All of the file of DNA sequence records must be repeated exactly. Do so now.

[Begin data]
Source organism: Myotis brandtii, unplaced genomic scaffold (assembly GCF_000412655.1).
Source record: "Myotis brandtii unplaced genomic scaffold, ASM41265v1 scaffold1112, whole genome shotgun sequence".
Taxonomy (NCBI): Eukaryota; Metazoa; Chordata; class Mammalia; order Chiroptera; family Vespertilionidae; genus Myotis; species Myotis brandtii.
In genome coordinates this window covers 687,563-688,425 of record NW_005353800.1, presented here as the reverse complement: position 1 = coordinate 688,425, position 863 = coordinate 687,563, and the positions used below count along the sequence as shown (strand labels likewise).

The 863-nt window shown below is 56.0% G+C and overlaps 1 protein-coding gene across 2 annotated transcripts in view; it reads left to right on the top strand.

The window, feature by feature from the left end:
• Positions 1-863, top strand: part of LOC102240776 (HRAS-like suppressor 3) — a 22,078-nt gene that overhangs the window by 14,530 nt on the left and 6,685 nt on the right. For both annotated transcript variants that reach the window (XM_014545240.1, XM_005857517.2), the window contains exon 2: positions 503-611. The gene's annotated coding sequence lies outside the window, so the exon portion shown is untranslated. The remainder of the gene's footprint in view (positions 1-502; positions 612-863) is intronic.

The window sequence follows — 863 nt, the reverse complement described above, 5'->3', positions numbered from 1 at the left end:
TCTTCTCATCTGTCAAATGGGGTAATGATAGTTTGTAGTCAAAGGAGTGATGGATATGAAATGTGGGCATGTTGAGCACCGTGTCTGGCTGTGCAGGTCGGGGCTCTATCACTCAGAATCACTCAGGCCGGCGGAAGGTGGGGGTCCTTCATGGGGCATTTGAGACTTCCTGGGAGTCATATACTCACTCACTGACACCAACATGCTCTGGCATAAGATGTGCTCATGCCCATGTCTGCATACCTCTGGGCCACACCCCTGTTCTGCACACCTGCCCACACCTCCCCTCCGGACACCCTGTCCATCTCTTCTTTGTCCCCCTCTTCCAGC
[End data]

Source organism: Myotis brandtii, unplaced genomic scaffold (assembly GCF_000412655.1).
Source record: "Myotis brandtii unplaced genomic scaffold, ASM41265v1 scaffold1112, whole genome shotgun sequence".
Taxonomy (NCBI): Eukaryota; Metazoa; Chordata; class Mammalia; order Chiroptera; family Vespertilionidae; genus Myotis; species Myotis brandtii.
In genome coordinates this window covers 687,563-688,425 of record NW_005353800.1, presented here as the reverse complement: position 1 = coordinate 688,425, position 863 = coordinate 687,563, and the positions used below count along the sequence as shown (strand labels likewise).

The 863-nt window shown below is 56.0% G+C and overlaps 1 protein-coding gene across 2 annotated transcripts in view; it reads left to right on the top strand.

The window, feature by feature from the left end:
• Positions 1-863, top strand: part of LOC102240776 (HRAS-like suppressor 3) — a 22,078-nt gene that overhangs the window by 14,530 nt on the left and 6,685 nt on the right. For both annotated transcript variants that reach the window (XM_014545240.1, XM_005857517.2), the window contains exon 2: positions 503-611. The gene's annotated coding sequence lies outside the window, so the exon portion shown is untranslated. The remainder of the gene's footprint in view (positions 1-502; positions 612-863) is intronic.

The window sequence follows — 863 nt, the reverse complement described above, 5'->3', positions numbered from 1 at the left end:
TCTTCTCATCTGTCAAATGGGGTAATGATAGTTTGTAGTCAAAGGAGTGATGGATATGAAATGTGGGCATGTTGAGCACCGTGTCTGGCTGTGCAGGTCGGGGCTCTATCACTCAGAATCACTCAGGCCGGCGGAAGGTGGGGGTCCTTCATGGGGCATTTGAGACTTCCTGGGAGTCATATACTCACTCACTGACACCAACATGCTCTGGCATAAGATGTGCTCATGCCCATGTCTGCATACCTCTGGGCCACACCCCTGTTCTGCACACCTGCCCACACCTCCCCTCCGGACACCCTGTCCATCTCTTCTTTGTCCCCCTCTTCCAGC